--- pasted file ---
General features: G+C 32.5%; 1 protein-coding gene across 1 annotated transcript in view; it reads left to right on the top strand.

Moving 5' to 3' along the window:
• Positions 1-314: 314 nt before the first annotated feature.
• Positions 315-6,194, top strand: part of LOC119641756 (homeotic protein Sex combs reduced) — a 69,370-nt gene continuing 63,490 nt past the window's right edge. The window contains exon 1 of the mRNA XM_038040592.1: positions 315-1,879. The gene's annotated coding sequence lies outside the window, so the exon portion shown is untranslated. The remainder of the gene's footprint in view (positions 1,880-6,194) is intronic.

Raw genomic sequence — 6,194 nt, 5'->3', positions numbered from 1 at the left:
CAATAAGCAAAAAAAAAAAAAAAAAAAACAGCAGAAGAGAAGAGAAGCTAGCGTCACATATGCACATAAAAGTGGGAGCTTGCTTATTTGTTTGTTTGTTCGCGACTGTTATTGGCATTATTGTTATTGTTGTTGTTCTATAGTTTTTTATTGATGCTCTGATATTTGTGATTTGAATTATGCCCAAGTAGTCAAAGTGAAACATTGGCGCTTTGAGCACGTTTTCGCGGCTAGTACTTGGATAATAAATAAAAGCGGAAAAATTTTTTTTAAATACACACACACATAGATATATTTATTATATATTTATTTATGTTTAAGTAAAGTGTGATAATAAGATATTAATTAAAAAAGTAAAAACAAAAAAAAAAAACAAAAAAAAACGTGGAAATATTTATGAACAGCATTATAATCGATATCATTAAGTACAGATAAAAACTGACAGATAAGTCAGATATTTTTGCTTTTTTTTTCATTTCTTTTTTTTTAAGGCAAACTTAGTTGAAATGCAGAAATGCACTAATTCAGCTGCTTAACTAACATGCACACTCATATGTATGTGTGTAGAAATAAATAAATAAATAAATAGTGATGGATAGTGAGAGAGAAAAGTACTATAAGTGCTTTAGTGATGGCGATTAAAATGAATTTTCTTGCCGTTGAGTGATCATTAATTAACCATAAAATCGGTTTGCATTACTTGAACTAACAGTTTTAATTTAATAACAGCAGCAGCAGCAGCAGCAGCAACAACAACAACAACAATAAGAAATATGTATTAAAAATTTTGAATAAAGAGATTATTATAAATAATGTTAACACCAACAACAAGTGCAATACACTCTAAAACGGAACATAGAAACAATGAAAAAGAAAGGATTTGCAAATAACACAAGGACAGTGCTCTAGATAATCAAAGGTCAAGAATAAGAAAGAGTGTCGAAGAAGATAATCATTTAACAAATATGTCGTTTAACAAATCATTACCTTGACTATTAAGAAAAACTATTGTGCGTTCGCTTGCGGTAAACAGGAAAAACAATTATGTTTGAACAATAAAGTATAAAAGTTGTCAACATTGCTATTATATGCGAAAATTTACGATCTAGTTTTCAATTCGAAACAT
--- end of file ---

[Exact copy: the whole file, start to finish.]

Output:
General features: G+C 32.5%; 1 protein-coding gene across 1 annotated transcript in view; it reads left to right on the top strand.

Moving 5' to 3' along the window:
• Positions 1-314: 314 nt before the first annotated feature.
• Positions 315-6,194, top strand: part of LOC119641756 (homeotic protein Sex combs reduced) — a 69,370-nt gene continuing 63,490 nt past the window's right edge. The window contains exon 1 of the mRNA XM_038040592.1: positions 315-1,879. The gene's annotated coding sequence lies outside the window, so the exon portion shown is untranslated. The remainder of the gene's footprint in view (positions 1,880-6,194) is intronic.

Raw genomic sequence — 6,194 nt, 5'->3', positions numbered from 1 at the left:
CAATAAGCAAAAAAAAAAAAAAAAAAAACAGCAGAAGAGAAGAGAAGCTAGCGTCACATATGCACATAAAAGTGGGAGCTTGCTTATTTGTTTGTTTGTTCGCGACTGTTATTGGCATTATTGTTATTGTTGTTGTTCTATAGTTTTTTATTGATGCTCTGATATTTGTGATTTGAATTATGCCCAAGTAGTCAAAGTGAAACATTGGCGCTTTGAGCACGTTTTCGCGGCTAGTACTTGGATAATAAATAAAAGCGGAAAAATTTTTTTTAAATACACACACACATAGATATATTTATTATATATTTATTTATGTTTAAGTAAAGTGTGATAATAAGATATTAATTAAAAAAGTAAAAACAAAAAAAAAAAACAAAAAAAAACGTGGAAATATTTATGAACAGCATTATAATCGATATCATTAAGTACAGATAAAAACTGACAGATAAGTCAGATATTTTTGCTTTTTTTTTCATTTCTTTTTTTTTAAGGCAAACTTAGTTGAAATGCAGAAATGCACTAATTCAGCTGCTTAACTAACATGCACACTCATATGTATGTGTGTAGAAATAAATAAATAAATAAATAGTGATGGATAGTGAGAGAGAAAAGTACTATAAGTGCTTTAGTGATGGCGATTAAAATGAATTTTCTTGCCGTTGAGTGATCATTAATTAACCATAAAATCGGTTTGCATTACTTGAACTAACAGTTTTAATTTAATAACAGCAGCAGCAGCAGCAGCAGCAACAACAACAACAACAATAAGAAATATGTATTAAAAATTTTGAATAAAGAGATTATTATAAATAATGTTAACACCAACAACAAGTGCAATACACTCTAAAACGGAACATAGAAACAATGAAAAAGAAAGGATTTGCAAATAACACAAGGACAGTGCTCTAGATAATCAAAGGTCAAGAATAAGAAAGAGTGTCGAAGAAGATAATCATTTAACAAATATGTCGTTTAACAAATCATTACCTTGACTATTAAGAAAAACTATTGTGCGTTCGCTTGCGGTAAACAGGAAAAACAATTATGTTTGAACAATAAAGTATAAAAGTTGTCAACATTGCTATTATATGCGAAAATTTACGATCTAGTTTTCAATTCGAAACAT